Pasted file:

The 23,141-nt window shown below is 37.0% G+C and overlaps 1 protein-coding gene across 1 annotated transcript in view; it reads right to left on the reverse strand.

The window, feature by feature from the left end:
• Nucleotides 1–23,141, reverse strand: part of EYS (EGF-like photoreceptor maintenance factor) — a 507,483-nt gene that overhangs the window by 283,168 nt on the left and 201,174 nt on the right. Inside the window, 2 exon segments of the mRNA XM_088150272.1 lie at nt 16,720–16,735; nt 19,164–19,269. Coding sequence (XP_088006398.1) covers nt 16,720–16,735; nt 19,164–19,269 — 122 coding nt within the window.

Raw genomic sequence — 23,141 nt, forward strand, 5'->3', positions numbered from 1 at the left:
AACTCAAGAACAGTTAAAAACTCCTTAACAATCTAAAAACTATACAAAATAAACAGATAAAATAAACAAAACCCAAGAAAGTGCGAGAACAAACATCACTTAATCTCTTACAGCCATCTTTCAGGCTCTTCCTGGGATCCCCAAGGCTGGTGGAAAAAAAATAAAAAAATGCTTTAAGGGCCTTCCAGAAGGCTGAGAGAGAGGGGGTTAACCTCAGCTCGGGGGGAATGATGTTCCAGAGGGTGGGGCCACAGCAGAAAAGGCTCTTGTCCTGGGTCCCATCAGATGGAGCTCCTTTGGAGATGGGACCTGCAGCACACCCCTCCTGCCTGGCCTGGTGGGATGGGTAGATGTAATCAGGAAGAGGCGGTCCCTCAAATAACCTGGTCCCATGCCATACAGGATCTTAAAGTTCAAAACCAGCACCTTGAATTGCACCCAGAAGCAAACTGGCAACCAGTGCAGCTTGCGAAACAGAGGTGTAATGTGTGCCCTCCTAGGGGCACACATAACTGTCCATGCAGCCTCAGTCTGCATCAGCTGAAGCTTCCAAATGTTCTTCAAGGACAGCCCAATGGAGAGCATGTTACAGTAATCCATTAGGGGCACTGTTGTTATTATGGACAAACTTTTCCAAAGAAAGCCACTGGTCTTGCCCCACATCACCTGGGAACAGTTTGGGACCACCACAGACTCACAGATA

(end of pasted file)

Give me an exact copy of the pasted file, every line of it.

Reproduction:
The 23,141-nt window shown below is 37.0% G+C and overlaps 1 protein-coding gene across 1 annotated transcript in view; it reads right to left on the reverse strand.

The window, feature by feature from the left end:
• Nucleotides 1–23,141, reverse strand: part of EYS (EGF-like photoreceptor maintenance factor) — a 507,483-nt gene that overhangs the window by 283,168 nt on the left and 201,174 nt on the right. Inside the window, 2 exon segments of the mRNA XM_088150272.1 lie at nt 16,720–16,735; nt 19,164–19,269. Coding sequence (XP_088006398.1) covers nt 16,720–16,735; nt 19,164–19,269 — 122 coding nt within the window.

Raw genomic sequence — 23,141 nt, forward strand, 5'->3', positions numbered from 1 at the left:
AACTCAAGAACAGTTAAAAACTCCTTAACAATCTAAAAACTATACAAAATAAACAGATAAAATAAACAAAACCCAAGAAAGTGCGAGAACAAACATCACTTAATCTCTTACAGCCATCTTTCAGGCTCTTCCTGGGATCCCCAAGGCTGGTGGAAAAAAAATAAAAAAATGCTTTAAGGGCCTTCCAGAAGGCTGAGAGAGAGGGGGTTAACCTCAGCTCGGGGGGAATGATGTTCCAGAGGGTGGGGCCACAGCAGAAAAGGCTCTTGTCCTGGGTCCCATCAGATGGAGCTCCTTTGGAGATGGGACCTGCAGCACACCCCTCCTGCCTGGCCTGGTGGGATGGGTAGATGTAATCAGGAAGAGGCGGTCCCTCAAATAACCTGGTCCCATGCCATACAGGATCTTAAAGTTCAAAACCAGCACCTTGAATTGCACCCAGAAGCAAACTGGCAACCAGTGCAGCTTGCGAAACAGAGGTGTAATGTGTGCCCTCCTAGGGGCACACATAACTGTCCATGCAGCCTCAGTCTGCATCAGCTGAAGCTTCCAAATGTTCTTCAAGGACAGCCCAATGGAGAGCATGTTACAGTAATCCATTAGGGGCACTGTTGTTATTATGGACAAACTTTTCCAAAGAAAGCCACTGGTCTTGCCCCACATCACCTGGGAACAGTTTGGGACCACCACAGACTCACAGATA